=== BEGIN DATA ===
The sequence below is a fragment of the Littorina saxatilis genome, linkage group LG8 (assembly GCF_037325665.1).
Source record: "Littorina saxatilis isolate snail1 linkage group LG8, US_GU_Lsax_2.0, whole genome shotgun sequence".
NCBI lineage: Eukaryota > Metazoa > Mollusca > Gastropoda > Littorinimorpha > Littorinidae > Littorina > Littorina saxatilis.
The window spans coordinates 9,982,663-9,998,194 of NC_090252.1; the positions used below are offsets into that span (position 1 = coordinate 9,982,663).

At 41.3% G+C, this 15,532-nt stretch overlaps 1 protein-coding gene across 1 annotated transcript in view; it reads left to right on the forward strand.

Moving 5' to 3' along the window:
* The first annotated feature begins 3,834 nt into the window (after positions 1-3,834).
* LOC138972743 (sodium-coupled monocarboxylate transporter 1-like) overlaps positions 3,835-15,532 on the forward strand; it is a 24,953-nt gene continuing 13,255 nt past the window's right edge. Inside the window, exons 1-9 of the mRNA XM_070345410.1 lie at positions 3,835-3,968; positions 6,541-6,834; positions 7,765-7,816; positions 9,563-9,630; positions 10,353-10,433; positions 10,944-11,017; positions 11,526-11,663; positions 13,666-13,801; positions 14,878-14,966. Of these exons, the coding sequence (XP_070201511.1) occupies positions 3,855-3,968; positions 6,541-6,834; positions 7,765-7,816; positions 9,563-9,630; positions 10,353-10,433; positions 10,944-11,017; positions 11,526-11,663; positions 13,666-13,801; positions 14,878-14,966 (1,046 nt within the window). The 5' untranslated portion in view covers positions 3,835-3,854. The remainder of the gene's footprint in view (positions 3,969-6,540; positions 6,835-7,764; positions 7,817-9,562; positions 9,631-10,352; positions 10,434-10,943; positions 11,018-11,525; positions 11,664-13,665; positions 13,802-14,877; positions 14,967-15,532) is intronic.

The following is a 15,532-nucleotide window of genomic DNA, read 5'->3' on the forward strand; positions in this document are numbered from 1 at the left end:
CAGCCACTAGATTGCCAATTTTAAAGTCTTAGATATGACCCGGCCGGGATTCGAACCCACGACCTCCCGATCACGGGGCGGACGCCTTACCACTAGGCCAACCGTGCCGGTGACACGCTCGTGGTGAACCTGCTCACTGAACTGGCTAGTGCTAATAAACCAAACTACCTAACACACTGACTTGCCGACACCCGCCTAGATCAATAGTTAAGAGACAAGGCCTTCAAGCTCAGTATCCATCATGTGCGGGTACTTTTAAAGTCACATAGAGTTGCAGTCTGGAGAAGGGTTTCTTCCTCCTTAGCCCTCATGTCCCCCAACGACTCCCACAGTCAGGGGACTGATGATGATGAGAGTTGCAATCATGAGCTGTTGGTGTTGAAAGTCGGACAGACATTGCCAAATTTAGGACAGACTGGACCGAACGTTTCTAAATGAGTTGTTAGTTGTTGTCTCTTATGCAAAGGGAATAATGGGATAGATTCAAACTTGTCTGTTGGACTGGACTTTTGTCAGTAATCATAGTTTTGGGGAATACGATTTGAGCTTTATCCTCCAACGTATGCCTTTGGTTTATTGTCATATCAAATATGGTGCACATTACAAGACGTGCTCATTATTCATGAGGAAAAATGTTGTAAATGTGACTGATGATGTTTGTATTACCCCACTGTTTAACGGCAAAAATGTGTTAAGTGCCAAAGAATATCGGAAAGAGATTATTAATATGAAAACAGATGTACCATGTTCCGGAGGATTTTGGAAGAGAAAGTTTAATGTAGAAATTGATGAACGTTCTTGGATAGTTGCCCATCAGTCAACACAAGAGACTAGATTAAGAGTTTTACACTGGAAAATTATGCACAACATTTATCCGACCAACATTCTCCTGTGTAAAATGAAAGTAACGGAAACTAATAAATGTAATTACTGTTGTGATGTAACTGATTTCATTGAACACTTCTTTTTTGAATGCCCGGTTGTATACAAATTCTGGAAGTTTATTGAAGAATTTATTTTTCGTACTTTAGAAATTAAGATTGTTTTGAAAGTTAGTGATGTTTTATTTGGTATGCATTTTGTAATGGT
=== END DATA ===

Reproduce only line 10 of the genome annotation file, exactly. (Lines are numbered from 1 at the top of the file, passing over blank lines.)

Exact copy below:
CAGCCACTAGATTGCCAATTTTAAAGTCTTAGATATGACCCGGCCGGGATTCGAACCCACGACCTCCCGATCACGGGGCGGACGCCTTACCACTAGGCCAACCGTGCCGGTGACACGCTCGTGGTGAACCTGCTCACTGAACTGGCTAGTGCTAATAAACCAAACTACCTAACACACTGACTTGCCGACACCCGCCTAGATCAATAGTTAAGAGACAAGGCCTTCAAGCTCAGTATCCATCATGTGCGGGTACTTTTAAAGTCACATAGAGTTGCAGTCTGGAGAAGGGTTTCTTCCTCCTTAGCCCTCATGTCCCCCAACGACTCCCACAGTCAGGGGACTGATGATGATGAGAGTTGCAATCATGAGCTGTTGGTGTTGAAAGTCGGACAGACATTGCCAAATTTAGGACAGACTGGACCGAACGTTTCTAAATGAGTTGTTAGTTGTTGTCTCTTATGCAAAGGGAATAATGGGATAGATTCAAACTTGTCTGTTGGACTGGACTTTTGTCAGTAATCATAGTTTTGGGGAATACGATTTGAGCTTTATCCTCCAACGTATGCCTTTGGTTTATTGTCATATCAAATATGGTGCACATTACAAGACGTGCTCATTATTCATGAGGAAAAATGTTGTAAATGTGACTGATGATGTTTGTATTACCCCACTGTTTAACGGCAAAAATGTGTTAAGTGCCAAAGAATATCGGAAAGAGATTATTAATATGAAAACAGATGTACCATGTTCCGGAGGATTTTGGAAGAGAAAGTTTAATGTAGAAATTGATGAACGTTCTTGGATAGTTGCCCATCAGTCAACACAAGAGACTAGATTAAGAGTTTTACACTGGAAAATTATGCACAACATTTATCCGACCAACATTCTCCTGTGTAAAATGAAAGTAACGGAAACTAATAAATGTAATTACTGTTGTGATGTAACTGATTTCATTGAACACTTCTTTTTTGAATGCCCGGTTGTATACAAATTCTGGAAGTTTATTGAAGAATTTATTTTTCGTACTTTAGAAATTAAGATTGTTTTGAAAGTTAGTGATGTTTTATTTGGTATGCATTTTGTAATGGT